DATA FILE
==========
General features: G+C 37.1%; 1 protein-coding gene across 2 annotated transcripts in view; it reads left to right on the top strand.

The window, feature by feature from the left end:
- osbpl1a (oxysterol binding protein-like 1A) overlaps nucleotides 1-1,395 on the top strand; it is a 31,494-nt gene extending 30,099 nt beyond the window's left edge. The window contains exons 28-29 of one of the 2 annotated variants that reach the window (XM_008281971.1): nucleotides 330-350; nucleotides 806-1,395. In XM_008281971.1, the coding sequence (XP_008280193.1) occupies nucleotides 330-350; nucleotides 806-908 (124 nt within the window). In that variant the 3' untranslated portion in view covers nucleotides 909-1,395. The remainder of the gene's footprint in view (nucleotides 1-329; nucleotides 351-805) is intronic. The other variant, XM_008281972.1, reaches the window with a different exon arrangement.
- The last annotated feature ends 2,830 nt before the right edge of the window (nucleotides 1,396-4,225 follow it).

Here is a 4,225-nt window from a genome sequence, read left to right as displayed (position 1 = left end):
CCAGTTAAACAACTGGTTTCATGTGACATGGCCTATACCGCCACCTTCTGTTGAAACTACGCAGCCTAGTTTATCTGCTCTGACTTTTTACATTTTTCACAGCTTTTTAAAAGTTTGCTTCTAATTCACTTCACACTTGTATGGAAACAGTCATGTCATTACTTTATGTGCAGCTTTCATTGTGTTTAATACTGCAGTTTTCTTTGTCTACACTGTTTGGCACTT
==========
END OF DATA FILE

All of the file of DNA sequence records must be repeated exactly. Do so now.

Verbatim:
General features: G+C 37.1%; 1 protein-coding gene across 2 annotated transcripts in view; it reads left to right on the top strand.

The window, feature by feature from the left end:
- osbpl1a (oxysterol binding protein-like 1A) overlaps nucleotides 1-1,395 on the top strand; it is a 31,494-nt gene extending 30,099 nt beyond the window's left edge. The window contains exons 28-29 of one of the 2 annotated variants that reach the window (XM_008281971.1): nucleotides 330-350; nucleotides 806-1,395. In XM_008281971.1, the coding sequence (XP_008280193.1) occupies nucleotides 330-350; nucleotides 806-908 (124 nt within the window). In that variant the 3' untranslated portion in view covers nucleotides 909-1,395. The remainder of the gene's footprint in view (nucleotides 1-329; nucleotides 351-805) is intronic. The other variant, XM_008281972.1, reaches the window with a different exon arrangement.
- The last annotated feature ends 2,830 nt before the right edge of the window (nucleotides 1,396-4,225 follow it).

Here is a 4,225-nt window from a genome sequence, read left to right as displayed (position 1 = left end):
CCAGTTAAACAACTGGTTTCATGTGACATGGCCTATACCGCCACCTTCTGTTGAAACTACGCAGCCTAGTTTATCTGCTCTGACTTTTTACATTTTTCACAGCTTTTTAAAAGTTTGCTTCTAATTCACTTCACACTTGTATGGAAACAGTCATGTCATTACTTTATGTGCAGCTTTCATTGTGTTTAATACTGCAGTTTTCTTTGTCTACACTGTTTGGCACTT